BANGKOK: Ousted Thai prime minister Yingluck Shinawatra launched a defiant defense on Friday at the first hearing of impeachment proceedings that could see her banned from politics for five years and deepen the country’s bitter divisions.
Yingluck, Thailand’s first female premier and the sister of self-exiled former leader Thaksin Shinawatra, was dumped from office by a controversial court ruling shortly before the army seized power in a coup on May 22.
She faces impeachment by the military-stacked National Legislative Assembly over her administration’s loss-making rice subsidy program which — while popular among her rural power base — cost billions of dollars and was a driving force behind protests that toppled her government.
Analysts say the impeachment move is the latest attempt by Thailand’s royalist elite to neuter the political influence of the Shinawatras, whose parties have won every election since 2001.
A guilty verdict from the assembly carries an automatic five-year ban from politics, but could also galvanize her family’s ‘Red Shirt’ supporters to protest after months of silence under martial law.
Yingluck, dressed in a black suit and pink shirt, arrived at the hearing flanked by security and a handful of her party members.
“I ran the government with honesty and in accordance with all laws,” she told the assembly, rejecting the allegation of dereliction of duty by the nation’s anti-graft body that resulted in the impeachment bid.
“The rice pledging scheme aimed to address the livelihood of rice farmers, their debts and falling rice prices,” she said, describing it as part of the “social contract” which she claimed helped 1.8 million rice farmers.
She ended a detailed and impassioned defense by urging the assembly to “deliberate with virtue, without prejudice or a hidden political agenda.”
A successful impeachment needs three-fifths of the 250-strong assembly to vote in favor. A verdict is expected by the end of January.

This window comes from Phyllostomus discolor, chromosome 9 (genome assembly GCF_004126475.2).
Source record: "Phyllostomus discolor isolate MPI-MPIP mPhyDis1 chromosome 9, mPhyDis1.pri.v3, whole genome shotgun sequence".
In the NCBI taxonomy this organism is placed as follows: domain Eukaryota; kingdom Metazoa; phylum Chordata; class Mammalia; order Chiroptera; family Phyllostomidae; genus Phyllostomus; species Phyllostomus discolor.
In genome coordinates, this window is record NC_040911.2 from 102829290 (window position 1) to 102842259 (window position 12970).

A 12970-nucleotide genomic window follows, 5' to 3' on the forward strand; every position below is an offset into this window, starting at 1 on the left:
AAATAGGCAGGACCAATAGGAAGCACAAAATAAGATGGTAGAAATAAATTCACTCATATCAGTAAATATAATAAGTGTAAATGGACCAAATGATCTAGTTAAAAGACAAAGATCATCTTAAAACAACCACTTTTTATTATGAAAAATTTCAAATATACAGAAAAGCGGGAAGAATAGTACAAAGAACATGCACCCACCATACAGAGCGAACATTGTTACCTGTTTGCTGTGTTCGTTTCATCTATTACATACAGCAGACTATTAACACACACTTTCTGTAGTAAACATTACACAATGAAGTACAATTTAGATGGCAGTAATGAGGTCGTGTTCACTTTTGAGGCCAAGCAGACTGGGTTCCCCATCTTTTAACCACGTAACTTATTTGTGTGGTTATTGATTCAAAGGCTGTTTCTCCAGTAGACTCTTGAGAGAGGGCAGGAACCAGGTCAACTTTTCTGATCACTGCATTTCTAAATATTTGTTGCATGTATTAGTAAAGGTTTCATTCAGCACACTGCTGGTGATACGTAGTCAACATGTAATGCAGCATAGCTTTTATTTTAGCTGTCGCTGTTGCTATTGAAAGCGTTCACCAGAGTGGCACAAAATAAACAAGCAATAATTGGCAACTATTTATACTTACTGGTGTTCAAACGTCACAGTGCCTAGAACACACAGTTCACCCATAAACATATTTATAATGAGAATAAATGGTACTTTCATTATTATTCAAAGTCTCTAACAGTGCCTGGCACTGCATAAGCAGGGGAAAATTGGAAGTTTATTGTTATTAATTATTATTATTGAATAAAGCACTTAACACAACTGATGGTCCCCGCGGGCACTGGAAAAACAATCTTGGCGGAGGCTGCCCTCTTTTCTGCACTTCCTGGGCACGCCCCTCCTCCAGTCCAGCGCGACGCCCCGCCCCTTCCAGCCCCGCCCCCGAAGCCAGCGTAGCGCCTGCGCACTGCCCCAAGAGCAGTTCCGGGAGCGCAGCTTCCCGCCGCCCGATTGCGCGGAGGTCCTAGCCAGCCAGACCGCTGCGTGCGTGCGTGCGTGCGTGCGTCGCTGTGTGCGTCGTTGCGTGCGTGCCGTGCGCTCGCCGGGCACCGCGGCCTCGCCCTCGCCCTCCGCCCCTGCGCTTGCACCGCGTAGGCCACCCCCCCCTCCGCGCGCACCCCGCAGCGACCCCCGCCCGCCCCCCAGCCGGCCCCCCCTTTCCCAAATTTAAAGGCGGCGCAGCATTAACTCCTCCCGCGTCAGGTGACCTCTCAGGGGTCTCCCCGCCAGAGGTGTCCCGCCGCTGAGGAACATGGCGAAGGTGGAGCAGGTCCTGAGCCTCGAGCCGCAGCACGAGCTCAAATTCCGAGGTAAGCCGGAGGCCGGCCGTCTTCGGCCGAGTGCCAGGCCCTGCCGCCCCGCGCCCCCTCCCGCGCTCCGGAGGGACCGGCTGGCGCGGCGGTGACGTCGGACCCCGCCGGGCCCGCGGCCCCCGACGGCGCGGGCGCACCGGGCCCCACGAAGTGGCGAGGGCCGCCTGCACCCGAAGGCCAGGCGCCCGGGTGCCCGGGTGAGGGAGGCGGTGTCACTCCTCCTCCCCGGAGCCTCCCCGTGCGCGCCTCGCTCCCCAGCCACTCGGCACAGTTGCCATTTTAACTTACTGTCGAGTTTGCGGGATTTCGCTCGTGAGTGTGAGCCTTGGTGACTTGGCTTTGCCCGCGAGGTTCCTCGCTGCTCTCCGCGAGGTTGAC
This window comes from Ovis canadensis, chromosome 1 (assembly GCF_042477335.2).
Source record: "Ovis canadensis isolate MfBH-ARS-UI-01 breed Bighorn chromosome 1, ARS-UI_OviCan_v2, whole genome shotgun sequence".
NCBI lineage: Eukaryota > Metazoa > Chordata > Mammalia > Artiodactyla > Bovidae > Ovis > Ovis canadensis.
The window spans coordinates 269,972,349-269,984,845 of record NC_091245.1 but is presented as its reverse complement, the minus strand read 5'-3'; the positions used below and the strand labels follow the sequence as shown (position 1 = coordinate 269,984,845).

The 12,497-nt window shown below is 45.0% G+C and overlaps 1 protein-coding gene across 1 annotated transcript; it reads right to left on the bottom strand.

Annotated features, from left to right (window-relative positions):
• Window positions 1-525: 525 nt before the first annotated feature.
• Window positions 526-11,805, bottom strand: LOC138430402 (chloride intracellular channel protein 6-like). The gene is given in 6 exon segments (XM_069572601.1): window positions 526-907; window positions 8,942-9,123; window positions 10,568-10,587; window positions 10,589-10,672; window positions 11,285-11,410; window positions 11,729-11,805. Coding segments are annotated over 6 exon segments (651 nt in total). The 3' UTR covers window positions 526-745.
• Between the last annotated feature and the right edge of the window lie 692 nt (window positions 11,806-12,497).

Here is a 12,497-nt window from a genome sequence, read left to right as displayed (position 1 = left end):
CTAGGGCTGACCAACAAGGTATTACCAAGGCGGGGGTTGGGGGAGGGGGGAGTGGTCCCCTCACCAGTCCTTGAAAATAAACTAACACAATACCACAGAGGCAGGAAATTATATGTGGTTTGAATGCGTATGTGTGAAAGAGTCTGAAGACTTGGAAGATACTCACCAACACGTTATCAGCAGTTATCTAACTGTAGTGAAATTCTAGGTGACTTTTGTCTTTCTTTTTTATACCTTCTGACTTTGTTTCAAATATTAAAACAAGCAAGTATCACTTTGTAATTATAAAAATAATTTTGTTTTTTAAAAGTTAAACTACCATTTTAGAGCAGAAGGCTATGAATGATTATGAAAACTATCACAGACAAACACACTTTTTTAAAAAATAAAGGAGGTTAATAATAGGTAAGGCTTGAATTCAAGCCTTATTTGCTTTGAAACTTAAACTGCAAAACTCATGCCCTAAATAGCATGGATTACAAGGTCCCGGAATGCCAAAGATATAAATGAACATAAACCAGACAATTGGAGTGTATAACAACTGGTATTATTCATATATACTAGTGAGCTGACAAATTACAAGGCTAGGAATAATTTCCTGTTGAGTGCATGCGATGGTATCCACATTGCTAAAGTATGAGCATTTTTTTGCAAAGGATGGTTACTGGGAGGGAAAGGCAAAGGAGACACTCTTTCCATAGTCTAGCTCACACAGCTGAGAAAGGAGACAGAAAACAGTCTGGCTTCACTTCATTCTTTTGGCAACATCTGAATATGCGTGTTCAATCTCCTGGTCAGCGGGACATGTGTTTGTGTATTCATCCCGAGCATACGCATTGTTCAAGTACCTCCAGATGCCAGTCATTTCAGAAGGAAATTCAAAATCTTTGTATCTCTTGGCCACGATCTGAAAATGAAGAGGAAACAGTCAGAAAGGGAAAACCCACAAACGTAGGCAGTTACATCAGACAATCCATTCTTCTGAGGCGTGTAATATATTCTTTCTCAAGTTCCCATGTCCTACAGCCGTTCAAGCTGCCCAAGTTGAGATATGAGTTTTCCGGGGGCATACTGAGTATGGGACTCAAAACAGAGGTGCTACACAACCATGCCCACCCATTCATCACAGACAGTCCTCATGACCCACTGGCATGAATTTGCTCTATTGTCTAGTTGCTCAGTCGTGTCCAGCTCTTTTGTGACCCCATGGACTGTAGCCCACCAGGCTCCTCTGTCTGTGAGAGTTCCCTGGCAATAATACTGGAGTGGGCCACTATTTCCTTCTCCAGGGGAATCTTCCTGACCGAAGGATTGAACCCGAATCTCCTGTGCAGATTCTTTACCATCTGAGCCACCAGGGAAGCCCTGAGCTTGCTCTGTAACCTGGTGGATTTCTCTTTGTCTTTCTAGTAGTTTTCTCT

Prosecutors are also in the process of deciding whether Yingluck should face a separate criminal case over the rice subsidy scheme.
Yingluck’s supporters say the proceedings and the criminal charges are part of a wider campaign to cripple the Shinawatra clan and disempower their voters, who are drawn mainly from the poor but populous northern part of the country.
But the move is not without risks. A vote to impeach Yingluck could stir the Red Shirts to protest, ending months of relative calm since the army grabbed power and imposed martial law.
Thai politics expert Thitinan Pongsudhirak said the impeachment proceedings pose “a dilemma” for the junta and their supporters, who are desperate to land another body blow on the Shinawatras.
“On the one hand they [the junta]want to see her disqualified from Thai politics,” said Thitinan, who is director of the Institute of Security and International Studies at Bangkok’s Chulalongkorn University.
“But if they go all out against Yingluck — by pushing for a ban or criminal charges — they risk aggravating Thailand’s political conflict by stirring up the pro-Thaksin camp,” he added.
Only a handful of supporters gathered outside the legislature on Friday.
“This [impeachment]hearing is not fair,” Varanchai Chokchana, a suited 63-year-old supporter clutching a bunch of roses for Yingluck, told Agence France-Presse.
“They [the government]said they wanted reconciliation, but instead they have just seized power,” he added.
Yingluck’s billionaire brother Thaksin, who was deposed as premier in a 2006 coup, sits at the heart of Thailand’s deep schism, despite living overseas to avoid jail for a graft conviction.
He is loathed by the Bangkok-centerd establishment, its supporters in the south and among the judiciary and army, but still draws deep loyalty in the north and among sections of the urban middle and working classes.
Since Thaksin swept to power in 2001, Shinawatra governments have been floored by two coups and bloodied by the removal of three other premiers by the kingdom’s interventionist courts.
The Shinawatras’ rise has coincided with the declining health of Thailand’s revered 87-year-old King Bhumibol Adulyadej.
Observers say the current political turmoil reflects unease among competing elites over Thailand’s future once his reign ends.
The junta says Thailand needs a new constitution to end the political crisis and battle endemic corruption.
But critics say those crafting the charter are mainly anti-Thaksin figures seeking to protect the interests of the elite.